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Flipping English Classes

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This is a special guest blog post by Cara Chang, Writing Instructor at Leeward CC. Cara participated in our “Stop Lecturing and Flip Your Classroom” track at the PRLS conference (Summer 2015) which we are repeating again this summer at PRLS. In her blog post she shares how she flipped her classroom. We will continue working with Cara to further enhance her flipped classroom efforts.

20150520_113945-0-2cfk5yv-croppedI used the flipped classroom method in my ENG 100 class by creating different modules and activities for the first two essays that students write in class (Narration and Description Essay 1 and Literary Analysis Essay 2 Part 1 and Part 2).  The videos and activities worked well.  Students liked it because it was organized and told students exactly what they needed to do.  It then allowed me to use valuable class time to do more hands-on activities (applying what was covered in the flipped lessons).  For example, after learning about how descriptive writing includes figurative language like similes and metaphors, students used class time to create similes and metaphors in their essays.  In ENG 100, I believe that the flipped classroom method helped students work on SLO 2 (write compositions appropriate to a particular audience and purpose) and SLO 3 (incorporating source material appropriately) since the flipped lesson 1 and 2 covered how to write different types of essays and flipped lesson 2 covered pulling quotes from the text to support their point.

In collecting student reflections of what they learned in the course, many students wrote that they learned how to be more descriptive, which includes writing similes and metaphors.  Students were required to find and post a song that has similes and metaphors on the Tackk page in the comments section.  Students seemed to like this because it was fairly easy to use because they are familiar with social media.

cara-flipped-1

This image shows student participation in the flipped class where students had to find a song with similes and/or metaphors and explain what it meant.

At the end of the semester, students are required to submit their favorite/best essay that I put on a student blog, so they may share their writing/work with the rest of the class, and students often choose to share their narration/description essay.  One student also wrote in her reflection that she learned how to quote and cite her sources from the flipped lesson on Literary Analysis.

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This image shows my literary analysis lesson to prepare students to do their Literary Analysis Essay 2.

A challenge I faced with the flipped classroom method was managing and grading all of the activities I assigned and copying a course to be used more than once at the same time.  For example, I taught 3 sections of ENG 100, so I need to learn an easier way to manage these 3 (similar, but different courses).  I also realized that maybe I gave too many activities.   I think I will move some of my activities to a pre-flipped classroom activity.  Lessening the number of activities will make it less tedious for students to complete and easier for me to grade/manage.

In addition to using the flipped classroom in ENG 100, I also used the flipped classroom in ENG 24 to help students learn and practice grammar in collaboration with colleague, Jennifer Wharton.  Jennifer created a flipped lesson on Identifying Verbs, and I created lessons on Identifying Subjects and Identifying Prepositional Phrases.  Our goal is to eventually flip all grammar lessons, but this semester, we just decided to pilot a few lessons.  The videos were a great teaching tool as it allowed students to re-watch a lesson if they didn’t understand the material the first time.  In ENG 24, exposing students to flipped learning introduces them to a different way of learning.  After students experienced flipped learning, I believe that students better understood different ways to learn/study concepts (vocabulary, content, grammar).  This directly speaks to SLO 5, which states that students should “apply study skills to improve learning.”  In ENG 24, an improvement in student writing is very obvious, but I teach grammar using different methods (flipped and traditional), so I do not know if I can attribute their improvement to the flipped classroom experience.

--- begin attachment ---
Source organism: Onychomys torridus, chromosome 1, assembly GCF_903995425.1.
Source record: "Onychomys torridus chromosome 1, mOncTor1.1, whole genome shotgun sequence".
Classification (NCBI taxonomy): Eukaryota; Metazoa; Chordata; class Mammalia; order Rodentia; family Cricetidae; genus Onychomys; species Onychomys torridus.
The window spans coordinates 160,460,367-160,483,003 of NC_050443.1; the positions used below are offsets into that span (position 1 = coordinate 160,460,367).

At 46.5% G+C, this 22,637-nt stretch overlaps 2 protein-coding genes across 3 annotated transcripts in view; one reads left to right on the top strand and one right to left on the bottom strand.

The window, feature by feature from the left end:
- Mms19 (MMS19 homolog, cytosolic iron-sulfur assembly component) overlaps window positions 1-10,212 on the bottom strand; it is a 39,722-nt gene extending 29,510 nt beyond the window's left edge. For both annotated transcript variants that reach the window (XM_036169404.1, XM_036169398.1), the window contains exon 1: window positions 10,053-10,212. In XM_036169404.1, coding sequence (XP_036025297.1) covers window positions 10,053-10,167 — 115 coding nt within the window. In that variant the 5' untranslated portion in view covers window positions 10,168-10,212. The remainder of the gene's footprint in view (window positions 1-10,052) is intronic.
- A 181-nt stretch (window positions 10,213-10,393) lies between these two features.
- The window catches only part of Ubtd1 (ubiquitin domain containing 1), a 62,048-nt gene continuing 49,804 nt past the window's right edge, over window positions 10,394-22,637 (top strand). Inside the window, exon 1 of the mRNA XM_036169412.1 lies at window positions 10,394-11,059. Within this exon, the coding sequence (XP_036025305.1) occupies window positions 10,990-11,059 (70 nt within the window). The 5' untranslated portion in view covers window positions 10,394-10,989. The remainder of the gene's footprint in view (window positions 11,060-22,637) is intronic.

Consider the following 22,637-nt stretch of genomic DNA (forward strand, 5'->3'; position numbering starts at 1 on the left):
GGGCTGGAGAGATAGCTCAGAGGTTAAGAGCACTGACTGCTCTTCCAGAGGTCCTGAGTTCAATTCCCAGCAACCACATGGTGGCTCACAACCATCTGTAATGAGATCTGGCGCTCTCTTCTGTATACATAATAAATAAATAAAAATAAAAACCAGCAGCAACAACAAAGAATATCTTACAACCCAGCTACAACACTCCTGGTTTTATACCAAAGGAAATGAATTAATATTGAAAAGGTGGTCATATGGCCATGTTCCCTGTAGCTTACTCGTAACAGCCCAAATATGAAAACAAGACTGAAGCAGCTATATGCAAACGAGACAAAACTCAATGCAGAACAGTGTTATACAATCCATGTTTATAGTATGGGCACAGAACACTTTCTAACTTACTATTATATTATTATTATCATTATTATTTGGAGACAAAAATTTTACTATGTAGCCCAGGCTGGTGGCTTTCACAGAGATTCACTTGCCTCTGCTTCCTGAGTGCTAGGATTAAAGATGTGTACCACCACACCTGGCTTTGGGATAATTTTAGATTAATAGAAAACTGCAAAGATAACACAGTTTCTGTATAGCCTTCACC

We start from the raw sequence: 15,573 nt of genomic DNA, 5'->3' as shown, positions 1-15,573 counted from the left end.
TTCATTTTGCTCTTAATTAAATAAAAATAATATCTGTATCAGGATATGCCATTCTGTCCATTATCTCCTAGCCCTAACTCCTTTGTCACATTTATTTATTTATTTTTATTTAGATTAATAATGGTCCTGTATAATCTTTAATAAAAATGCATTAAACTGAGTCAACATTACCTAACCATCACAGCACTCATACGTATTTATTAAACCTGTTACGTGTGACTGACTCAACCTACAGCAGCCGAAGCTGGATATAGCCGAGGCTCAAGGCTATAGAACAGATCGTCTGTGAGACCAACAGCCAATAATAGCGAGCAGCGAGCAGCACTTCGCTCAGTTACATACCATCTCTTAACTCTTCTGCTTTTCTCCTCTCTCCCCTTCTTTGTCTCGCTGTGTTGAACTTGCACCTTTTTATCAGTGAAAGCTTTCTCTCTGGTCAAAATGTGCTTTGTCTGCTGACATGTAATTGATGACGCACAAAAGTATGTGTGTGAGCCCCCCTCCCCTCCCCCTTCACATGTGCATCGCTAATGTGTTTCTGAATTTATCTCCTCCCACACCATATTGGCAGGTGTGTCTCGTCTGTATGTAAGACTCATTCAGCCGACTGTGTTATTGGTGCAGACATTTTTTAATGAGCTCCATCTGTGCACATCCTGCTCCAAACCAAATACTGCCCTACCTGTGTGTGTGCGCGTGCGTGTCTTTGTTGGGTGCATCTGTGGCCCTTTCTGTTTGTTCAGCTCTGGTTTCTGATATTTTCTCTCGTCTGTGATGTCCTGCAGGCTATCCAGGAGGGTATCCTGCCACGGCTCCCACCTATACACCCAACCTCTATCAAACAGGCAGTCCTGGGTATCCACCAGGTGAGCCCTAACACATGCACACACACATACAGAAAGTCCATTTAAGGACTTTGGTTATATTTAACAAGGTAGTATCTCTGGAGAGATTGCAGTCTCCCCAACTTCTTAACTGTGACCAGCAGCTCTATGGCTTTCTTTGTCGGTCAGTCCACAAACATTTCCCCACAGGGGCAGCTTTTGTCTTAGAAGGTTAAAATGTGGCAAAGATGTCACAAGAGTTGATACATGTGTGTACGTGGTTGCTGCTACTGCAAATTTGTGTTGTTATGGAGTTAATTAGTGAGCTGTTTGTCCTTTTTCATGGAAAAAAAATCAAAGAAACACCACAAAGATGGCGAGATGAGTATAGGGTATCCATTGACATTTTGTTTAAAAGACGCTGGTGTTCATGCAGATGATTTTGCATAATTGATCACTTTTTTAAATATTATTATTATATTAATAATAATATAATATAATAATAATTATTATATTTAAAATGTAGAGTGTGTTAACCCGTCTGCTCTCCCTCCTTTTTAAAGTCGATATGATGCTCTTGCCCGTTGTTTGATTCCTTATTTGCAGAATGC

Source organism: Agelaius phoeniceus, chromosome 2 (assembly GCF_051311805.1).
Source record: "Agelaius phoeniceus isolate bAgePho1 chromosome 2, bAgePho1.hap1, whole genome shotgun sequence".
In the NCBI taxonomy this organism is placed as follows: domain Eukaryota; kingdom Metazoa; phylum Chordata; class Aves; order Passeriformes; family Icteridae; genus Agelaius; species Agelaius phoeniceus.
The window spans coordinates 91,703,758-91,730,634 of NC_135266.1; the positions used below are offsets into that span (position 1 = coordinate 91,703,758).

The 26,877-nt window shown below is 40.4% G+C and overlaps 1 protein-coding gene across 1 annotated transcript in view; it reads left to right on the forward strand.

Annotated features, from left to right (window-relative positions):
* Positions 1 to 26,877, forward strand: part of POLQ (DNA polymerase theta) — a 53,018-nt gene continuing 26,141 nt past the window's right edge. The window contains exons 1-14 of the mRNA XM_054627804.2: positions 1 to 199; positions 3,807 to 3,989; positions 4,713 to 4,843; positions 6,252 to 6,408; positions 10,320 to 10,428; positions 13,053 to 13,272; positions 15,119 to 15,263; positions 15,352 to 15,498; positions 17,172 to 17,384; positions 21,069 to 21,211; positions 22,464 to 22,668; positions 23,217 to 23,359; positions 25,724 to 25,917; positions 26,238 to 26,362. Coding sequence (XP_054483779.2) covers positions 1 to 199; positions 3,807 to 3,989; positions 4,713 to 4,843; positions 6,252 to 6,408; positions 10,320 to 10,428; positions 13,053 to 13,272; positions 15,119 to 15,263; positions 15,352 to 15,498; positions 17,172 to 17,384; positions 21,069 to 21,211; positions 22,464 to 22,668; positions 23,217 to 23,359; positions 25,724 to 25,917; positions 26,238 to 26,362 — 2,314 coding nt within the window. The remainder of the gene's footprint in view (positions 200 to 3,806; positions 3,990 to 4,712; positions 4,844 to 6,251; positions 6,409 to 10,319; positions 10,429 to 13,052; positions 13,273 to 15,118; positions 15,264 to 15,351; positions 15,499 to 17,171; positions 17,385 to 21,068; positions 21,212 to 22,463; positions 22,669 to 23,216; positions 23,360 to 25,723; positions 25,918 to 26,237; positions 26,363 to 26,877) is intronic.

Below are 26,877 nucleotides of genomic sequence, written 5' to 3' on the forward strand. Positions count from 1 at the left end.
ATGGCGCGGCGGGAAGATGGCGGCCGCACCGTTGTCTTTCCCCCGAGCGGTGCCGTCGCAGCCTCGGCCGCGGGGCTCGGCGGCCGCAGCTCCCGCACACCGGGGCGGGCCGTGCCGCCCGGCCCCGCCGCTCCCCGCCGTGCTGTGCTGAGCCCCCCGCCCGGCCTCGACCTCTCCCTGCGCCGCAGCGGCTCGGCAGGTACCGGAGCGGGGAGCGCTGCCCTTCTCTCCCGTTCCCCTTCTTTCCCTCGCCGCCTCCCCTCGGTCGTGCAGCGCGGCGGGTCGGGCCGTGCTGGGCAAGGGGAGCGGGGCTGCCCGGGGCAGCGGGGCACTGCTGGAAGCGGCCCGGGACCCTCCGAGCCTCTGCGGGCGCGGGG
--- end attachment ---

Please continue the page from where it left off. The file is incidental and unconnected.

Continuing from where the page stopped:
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This image shows a grammar flipped class lesson for ENG 24.

A challenge I faced in facilitating a flipped classroom with my ENG 24 students was not spending enough time helping students get to the assignment.  I ran out of time when assigning the lessons, so not as many students did it the first time around.  Next time, I need to walk my ENG 24 students through the flipped classroom process by having them go into the lesson in class before they go home.

Because of the positive responses I received towards the flipped lessons, I plan to eventually create flipped lessons for all types of essays that I assign (Cause and Effect Essay 3 and Argument and Research Essay 4).  Another thing I would like to try is to maybe have students create their own lessons.  I may try this in ENG 22 since I assign a lot of presentations in this class.  Furthermore, as stated earlier, I would like to create more grammar lessons for ENG 24 students since I only created 2 lessons.

Please find the links to my flipped learning lessons created using Tackk:

  1. Narration module: https://tackk.com/d7p43p
  2. Literary analysis: https://tackk.com/lylshz
  3. Literary analysis 2: https://tackk.com/5ds9g0
  4. Subjects (ENG 24): https://tackk.com/0e901a
  5. Prepositional Phrases (ENG 24): https://tackk.com/xa7tn7
  6. Study Skills: https://tackk.com/zr2tgr

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